Only children hold special roles and live differently than those with siblings, making them interesting and often overlooked. Classical birth order, a phenomenon adopted by psychologists and sociologists to describe the dynamic of the home and a child’s development, struggles to categorize only children. Unfortunately, parents do not receive encouragement to only raise one child. Culturally two to three children households act as commonplace.
Traditionally the oldest sibling holds specific traits of leadership and nurturing due to their interaction with younger siblings. The oldest sibling also holds inherent responsibility to serve as an example to their other siblings. Second-born children, unlike their older siblings, do not hold the same responsibility of helping raise others and thrive as the loved, childish, pampered child. Oddly enough, only children hold traits of both a younger and older child, complicating things but making life interesting.
Only children receive attention from their parents other children cannot receive because of sharing or extra commitments. Beneficial or not, only children interact primarily with adults, encouraging them to grow faster than the average child.
Only children can become notable figures due to their natural leadership abilities and early growth. Encouragement for their achievement by parents and special attention makes them valuable to society and as productive members of the workforce.
Individualism bred within only children fosters originality, explaining why many become revolutionary people. World renowned artists and actors John Lennon, James Dean, and Elvis Presley, only a few of the many influential only children, changed the lives of millions and entire genres of film and music.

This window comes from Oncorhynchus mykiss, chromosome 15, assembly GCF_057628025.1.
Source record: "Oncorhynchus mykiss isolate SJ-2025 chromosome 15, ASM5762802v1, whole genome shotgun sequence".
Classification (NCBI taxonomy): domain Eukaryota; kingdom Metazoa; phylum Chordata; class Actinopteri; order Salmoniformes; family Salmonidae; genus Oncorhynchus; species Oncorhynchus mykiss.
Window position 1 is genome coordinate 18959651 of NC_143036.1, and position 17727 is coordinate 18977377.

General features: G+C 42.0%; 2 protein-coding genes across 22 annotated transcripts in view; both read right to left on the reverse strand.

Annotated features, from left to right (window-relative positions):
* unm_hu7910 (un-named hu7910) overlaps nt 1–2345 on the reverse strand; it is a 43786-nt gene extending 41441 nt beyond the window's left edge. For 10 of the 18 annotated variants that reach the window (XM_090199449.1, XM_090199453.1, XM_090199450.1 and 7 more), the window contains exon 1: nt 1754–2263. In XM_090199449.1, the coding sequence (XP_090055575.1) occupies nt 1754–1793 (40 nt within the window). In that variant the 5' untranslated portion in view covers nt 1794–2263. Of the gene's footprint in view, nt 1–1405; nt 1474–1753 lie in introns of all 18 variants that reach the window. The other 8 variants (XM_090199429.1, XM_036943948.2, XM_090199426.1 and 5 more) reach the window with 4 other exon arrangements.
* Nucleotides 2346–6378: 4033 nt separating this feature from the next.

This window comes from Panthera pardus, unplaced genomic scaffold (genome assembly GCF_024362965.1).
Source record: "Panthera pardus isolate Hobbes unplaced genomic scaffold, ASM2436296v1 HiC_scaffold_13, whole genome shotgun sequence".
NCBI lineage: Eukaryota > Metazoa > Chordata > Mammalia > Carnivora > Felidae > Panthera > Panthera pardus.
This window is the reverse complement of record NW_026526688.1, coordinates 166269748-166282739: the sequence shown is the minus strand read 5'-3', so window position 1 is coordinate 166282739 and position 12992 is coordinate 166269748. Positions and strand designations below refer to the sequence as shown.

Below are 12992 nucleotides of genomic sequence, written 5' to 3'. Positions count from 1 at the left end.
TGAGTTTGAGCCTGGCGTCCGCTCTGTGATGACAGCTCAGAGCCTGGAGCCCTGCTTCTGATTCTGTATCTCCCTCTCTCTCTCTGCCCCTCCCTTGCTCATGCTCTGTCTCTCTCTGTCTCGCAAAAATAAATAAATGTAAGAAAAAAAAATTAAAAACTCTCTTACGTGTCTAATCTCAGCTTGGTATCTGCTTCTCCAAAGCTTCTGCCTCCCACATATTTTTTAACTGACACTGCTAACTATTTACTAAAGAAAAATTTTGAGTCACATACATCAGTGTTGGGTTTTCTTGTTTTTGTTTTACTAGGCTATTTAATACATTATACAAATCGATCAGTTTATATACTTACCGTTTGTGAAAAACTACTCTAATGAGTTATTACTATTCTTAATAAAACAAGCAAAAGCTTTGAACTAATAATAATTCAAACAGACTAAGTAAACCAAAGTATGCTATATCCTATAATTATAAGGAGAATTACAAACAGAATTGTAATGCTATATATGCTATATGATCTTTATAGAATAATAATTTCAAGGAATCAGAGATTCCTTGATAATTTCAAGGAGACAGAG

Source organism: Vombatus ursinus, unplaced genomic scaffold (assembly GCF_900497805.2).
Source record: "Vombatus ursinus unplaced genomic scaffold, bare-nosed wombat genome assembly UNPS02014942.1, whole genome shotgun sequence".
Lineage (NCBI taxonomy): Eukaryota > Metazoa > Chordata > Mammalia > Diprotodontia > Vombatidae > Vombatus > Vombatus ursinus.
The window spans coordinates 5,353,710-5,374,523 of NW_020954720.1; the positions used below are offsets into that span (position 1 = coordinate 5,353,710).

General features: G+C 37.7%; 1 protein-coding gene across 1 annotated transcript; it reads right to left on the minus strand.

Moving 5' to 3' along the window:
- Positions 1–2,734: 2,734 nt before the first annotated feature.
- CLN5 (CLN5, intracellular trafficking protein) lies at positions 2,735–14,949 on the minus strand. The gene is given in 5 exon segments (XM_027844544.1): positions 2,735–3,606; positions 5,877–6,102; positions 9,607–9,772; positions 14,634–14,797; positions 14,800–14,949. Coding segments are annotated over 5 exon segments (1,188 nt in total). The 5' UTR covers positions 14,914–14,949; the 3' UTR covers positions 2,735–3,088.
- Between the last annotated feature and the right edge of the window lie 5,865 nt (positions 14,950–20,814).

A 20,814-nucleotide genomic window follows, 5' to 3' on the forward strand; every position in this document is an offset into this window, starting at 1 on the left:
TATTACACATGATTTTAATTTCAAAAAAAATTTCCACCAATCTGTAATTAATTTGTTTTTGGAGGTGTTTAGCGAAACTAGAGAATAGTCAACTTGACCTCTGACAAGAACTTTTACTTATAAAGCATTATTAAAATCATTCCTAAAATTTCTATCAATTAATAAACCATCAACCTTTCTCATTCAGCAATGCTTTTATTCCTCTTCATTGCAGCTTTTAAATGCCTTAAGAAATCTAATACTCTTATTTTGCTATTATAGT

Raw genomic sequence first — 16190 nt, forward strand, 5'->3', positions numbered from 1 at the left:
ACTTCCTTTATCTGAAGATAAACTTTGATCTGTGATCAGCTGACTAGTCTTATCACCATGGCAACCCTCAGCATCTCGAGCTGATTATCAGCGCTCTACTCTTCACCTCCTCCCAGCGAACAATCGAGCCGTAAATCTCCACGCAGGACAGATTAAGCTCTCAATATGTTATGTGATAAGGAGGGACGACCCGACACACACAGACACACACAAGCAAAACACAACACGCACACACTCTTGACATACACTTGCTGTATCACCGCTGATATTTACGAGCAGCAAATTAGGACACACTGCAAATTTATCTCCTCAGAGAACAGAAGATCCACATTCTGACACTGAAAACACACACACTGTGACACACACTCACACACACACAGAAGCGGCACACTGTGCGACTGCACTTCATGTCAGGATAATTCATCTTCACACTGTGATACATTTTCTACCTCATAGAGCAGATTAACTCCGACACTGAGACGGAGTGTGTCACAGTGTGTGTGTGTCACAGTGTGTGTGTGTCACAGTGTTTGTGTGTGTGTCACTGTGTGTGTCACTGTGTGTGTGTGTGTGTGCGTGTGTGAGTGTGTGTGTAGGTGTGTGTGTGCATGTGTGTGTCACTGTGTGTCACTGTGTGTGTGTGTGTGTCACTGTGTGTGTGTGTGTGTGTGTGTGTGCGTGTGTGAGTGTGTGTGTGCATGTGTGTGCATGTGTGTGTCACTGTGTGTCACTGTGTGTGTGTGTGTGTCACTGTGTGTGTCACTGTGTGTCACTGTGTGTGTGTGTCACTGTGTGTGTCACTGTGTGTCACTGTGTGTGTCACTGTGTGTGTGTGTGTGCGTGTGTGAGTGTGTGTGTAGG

The world we live in does not require anyone to have more than one child; almost all children born in our age survive to adulthood. In years to come, overpopulation will increasingly become an issue with resources being depleted fast, already we see the negatives of overuse and overpopulation. Economically, having a single child benefits society and the parents of the child with less needed to help and raise the kid.
Naturally children with siblings develop important social and life skills from the constant interaction between them. Lifelong friends develop from sibling relationships but in the end only children can develop the same skills on their own with people outside of the family. Often, only children learn how to speak and interact from adults making them effective at communication from a young age unlike most children. The kids who find themselves with adults grow to become better adults from learning early form them.
Growing up, society should further encourage others to only have one child instead of expecting them to have multiple children. The special attention and love given to only children builds and better equips them for adulthood and develops them into better people.